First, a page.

August 27th, 2019
You’ve constructed the perfect home for you and your family: three bedrooms, three bathrooms so no one has to fight over a shower schedule, a big backyard but not so big that lawnmowing becomes a hassle, and a large deck you can relax on. It’s your perfect home and with the help of your Hearndon Construction real estate agent, it is right within the budget you set. But before you get too excited about moving into your brand new address, you’ll have to go through a process that costs quite a bit more than just the cost of the house. There are some expenses that will fall on the seller, some that you will split with them, and still others that are solely your responsibility. Throughout this article, we’re going to use this example: you’re looking at a beautiful $400,000 three-bedroom, three-bath in Dominion Meadows in Chesapeake, Virginia. Let’s get started!
Let’s say you have to make a down payment on the house of at least 20% of the home’s value. You pay that 80,000 leaving you with a $320,000 loan that you’ll pay off over 30 years with an interest rate of 4%.
When considering different lenders for your standard 30-year, fixed-rate loan, who you choose doesn’t matter as much as what services and technology they offer and what their rates and fees are. Even though the industry standard is currently right around 4%, different lenders, whether they are major banks, credit unions, or mortgage brokers, will hover around that figure with different packaging offers.
Jumping back to our example of the dream house in Dominion Meadows, you would pay a $3,200 origination fee which would cover the costs of processing your application, underwriting and funding the loan. The amount of the origination fee usually varies but falls between 0.5% and 1% of the loan amount. This fee, along with other mortgage closing costs will appear on your loan estimate which the lender is required by law to present to you within three business days of receiving your application. This will give you a pretty accurate idea of what it’ll cost to buy this property before you pay for the inspection or appraisal.
A 20% down payment is pretty standard for purchasing a home but if you were to secure a loan where you’d pay less than 20% of the purchasing price, you’d need mortgage insurance to lessen the risk for the lender. This will be paid at closing or billed into the monthly invoices.
Surveys are not universally required but they are simply another way for lenders to verify that a property is a sound investment as far as loan security goes. Sometimes this will also entail an examination of the land and structure boundaries in comparison to their descriptions on legal documents.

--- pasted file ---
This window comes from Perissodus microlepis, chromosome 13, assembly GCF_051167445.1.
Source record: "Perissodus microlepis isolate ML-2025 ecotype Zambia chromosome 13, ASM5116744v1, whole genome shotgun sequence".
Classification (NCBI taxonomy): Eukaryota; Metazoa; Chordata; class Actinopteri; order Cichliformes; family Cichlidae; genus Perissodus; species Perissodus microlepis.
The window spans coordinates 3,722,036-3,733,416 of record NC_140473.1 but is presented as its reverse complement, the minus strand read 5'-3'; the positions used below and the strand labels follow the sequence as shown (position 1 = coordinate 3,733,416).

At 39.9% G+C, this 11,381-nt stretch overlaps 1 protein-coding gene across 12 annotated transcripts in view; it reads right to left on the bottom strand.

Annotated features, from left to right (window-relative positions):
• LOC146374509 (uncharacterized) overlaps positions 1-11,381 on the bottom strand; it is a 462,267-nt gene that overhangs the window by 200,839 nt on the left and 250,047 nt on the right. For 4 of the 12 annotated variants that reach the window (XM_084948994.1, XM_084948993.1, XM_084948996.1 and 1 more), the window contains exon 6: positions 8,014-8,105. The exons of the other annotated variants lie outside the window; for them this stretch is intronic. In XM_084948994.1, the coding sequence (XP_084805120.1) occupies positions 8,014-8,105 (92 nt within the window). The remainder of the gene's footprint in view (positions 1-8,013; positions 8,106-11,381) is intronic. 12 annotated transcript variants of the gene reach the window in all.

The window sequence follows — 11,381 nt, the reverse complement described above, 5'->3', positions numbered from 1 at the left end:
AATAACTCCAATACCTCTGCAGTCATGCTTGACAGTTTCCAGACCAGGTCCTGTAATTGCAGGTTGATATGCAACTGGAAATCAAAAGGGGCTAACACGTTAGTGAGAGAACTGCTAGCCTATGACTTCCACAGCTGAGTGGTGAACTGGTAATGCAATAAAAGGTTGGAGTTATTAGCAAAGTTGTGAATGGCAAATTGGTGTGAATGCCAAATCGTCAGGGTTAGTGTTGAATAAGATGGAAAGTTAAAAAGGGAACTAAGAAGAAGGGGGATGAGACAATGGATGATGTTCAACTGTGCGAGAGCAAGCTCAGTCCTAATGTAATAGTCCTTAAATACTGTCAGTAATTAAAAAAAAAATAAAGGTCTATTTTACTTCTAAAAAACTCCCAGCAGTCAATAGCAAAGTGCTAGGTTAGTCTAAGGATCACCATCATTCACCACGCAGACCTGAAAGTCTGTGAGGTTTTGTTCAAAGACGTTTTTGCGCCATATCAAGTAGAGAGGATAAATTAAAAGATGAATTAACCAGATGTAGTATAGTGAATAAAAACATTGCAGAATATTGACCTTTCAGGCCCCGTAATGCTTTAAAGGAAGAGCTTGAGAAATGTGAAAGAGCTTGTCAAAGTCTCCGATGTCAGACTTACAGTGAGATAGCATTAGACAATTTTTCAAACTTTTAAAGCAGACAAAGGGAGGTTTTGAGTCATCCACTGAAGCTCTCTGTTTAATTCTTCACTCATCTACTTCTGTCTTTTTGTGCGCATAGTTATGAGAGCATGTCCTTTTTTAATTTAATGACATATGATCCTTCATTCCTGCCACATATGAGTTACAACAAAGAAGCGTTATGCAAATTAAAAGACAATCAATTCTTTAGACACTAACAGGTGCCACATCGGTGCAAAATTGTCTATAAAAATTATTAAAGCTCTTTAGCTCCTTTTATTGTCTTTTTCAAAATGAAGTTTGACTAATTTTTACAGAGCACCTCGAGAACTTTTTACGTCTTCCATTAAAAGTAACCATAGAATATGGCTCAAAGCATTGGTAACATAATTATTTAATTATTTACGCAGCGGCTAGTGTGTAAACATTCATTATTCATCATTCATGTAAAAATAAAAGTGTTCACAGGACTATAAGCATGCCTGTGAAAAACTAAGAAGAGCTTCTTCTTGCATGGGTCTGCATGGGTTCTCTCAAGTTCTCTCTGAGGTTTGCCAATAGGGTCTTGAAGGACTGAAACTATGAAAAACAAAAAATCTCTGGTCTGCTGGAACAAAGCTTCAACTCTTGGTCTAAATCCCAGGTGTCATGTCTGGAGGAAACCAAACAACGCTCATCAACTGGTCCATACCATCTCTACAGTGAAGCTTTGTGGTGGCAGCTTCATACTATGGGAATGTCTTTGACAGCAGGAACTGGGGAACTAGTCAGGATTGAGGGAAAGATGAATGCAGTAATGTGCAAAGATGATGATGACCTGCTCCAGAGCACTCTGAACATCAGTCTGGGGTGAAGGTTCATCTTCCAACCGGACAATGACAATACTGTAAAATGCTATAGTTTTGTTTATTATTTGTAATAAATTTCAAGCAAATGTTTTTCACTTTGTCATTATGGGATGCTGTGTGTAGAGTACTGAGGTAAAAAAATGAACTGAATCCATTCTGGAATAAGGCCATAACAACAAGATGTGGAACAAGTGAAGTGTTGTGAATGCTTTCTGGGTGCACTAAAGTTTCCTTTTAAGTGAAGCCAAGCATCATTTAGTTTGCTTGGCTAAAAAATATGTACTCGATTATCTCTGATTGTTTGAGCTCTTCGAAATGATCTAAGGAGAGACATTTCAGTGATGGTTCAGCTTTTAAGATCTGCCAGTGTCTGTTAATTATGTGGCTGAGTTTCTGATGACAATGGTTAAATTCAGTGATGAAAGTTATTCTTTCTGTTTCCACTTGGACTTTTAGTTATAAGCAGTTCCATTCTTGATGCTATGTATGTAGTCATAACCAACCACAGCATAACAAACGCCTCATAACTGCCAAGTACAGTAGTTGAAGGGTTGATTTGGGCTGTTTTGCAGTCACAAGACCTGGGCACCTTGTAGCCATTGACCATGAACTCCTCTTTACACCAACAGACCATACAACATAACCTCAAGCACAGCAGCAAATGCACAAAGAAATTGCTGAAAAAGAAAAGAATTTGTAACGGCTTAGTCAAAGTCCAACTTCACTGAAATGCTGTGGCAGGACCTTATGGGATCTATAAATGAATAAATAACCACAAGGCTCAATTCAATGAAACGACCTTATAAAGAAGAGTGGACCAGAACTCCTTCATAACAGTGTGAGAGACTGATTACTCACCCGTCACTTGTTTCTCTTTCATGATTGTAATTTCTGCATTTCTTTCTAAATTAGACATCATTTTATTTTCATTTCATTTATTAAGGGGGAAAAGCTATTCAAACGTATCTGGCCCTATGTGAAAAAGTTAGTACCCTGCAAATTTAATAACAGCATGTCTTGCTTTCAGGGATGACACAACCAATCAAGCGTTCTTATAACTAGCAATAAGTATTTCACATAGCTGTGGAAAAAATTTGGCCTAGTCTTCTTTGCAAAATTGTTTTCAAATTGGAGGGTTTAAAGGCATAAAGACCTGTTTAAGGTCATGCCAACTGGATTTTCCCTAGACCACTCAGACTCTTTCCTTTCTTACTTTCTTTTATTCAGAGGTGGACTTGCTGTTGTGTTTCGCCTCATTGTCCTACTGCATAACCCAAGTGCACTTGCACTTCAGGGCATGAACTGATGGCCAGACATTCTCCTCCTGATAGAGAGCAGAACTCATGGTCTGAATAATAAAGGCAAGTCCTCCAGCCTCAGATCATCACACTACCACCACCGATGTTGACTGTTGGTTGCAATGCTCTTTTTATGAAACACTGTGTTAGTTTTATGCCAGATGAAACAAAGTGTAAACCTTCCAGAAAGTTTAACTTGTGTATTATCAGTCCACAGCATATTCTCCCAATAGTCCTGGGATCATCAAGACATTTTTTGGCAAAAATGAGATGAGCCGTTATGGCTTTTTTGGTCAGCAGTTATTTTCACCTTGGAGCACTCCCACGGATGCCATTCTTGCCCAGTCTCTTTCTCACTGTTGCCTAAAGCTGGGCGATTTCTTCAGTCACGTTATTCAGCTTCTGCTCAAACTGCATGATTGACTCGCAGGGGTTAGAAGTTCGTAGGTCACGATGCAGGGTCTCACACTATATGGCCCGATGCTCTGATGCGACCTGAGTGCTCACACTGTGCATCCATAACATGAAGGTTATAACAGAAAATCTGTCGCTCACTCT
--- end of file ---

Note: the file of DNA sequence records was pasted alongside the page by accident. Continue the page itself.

Inspections are different from surveys in that they are a required part of the mortgage process and they focus on the integrity of the house. For your Dominion Meadows home, the home inspection would cost about $400.
Certain parts of the inspection will apply to the property you’re looking at more than others but typically they’ll include mechanical – heating, plumbing, electrical – as well as structural and pest inspections, depending on the particular issues that are locally prevalent.
After the inspection, you may request that the seller make some repairs based on the findings of the inspection or lower the home’s price. If they do not agree to this, you might abandon the contract and obtain any earnest money back.
Before a lender will sign off on a loan, they will demand an appraisal that’s carried out by a third-party to evaluate the home’s worth. For the Dominion Meadows home, this would cost about $300. This assessment is basically to affirm for the lender that if you default on your loan payments, they can gain back that borrowed amount by selling the house, which serves as collateral for the loan.
Transfer taxes are essentially a sales tax on real estate and are therefore calculated as a percentage of the sale price. Your location in the nation – because it varies widely across the country – will determine how much and who pays them. Let’s say that the percentage on your Dominion Meadows home is 3% of the selling price equaling $12,000.
These are also due at closing and can be arranged by either an attorney or a title company, depending on the state. For the Dominion Meadows house, this is $200.
Escrow accounts are set up at closing to hold funds for property taxes and homeowners insurance. You will either reimburse the seller for levies already paid or receive credit from the seller to cover the tax for the months he or she occupied the house. For the Dominion Meadows house, you set $2,000 aside in escrow and give $5,000 to the seller for property taxes.
This is yet another form of insurance you need which shields you and the lender in the case of a dispute brought up about the house’s ownership. In some states, the seller pays a portion of it while in others, the buyer pays it in full. The title insurance on the Dominion Meadows home is $2,700.
So, on this fateful day when you become the new owner of a $400,000 residence, you have also amassed $25,800 in closing expenses, third-party costs, escrow funds, and other fees, plus the 80,000 down payment you parted ways with.
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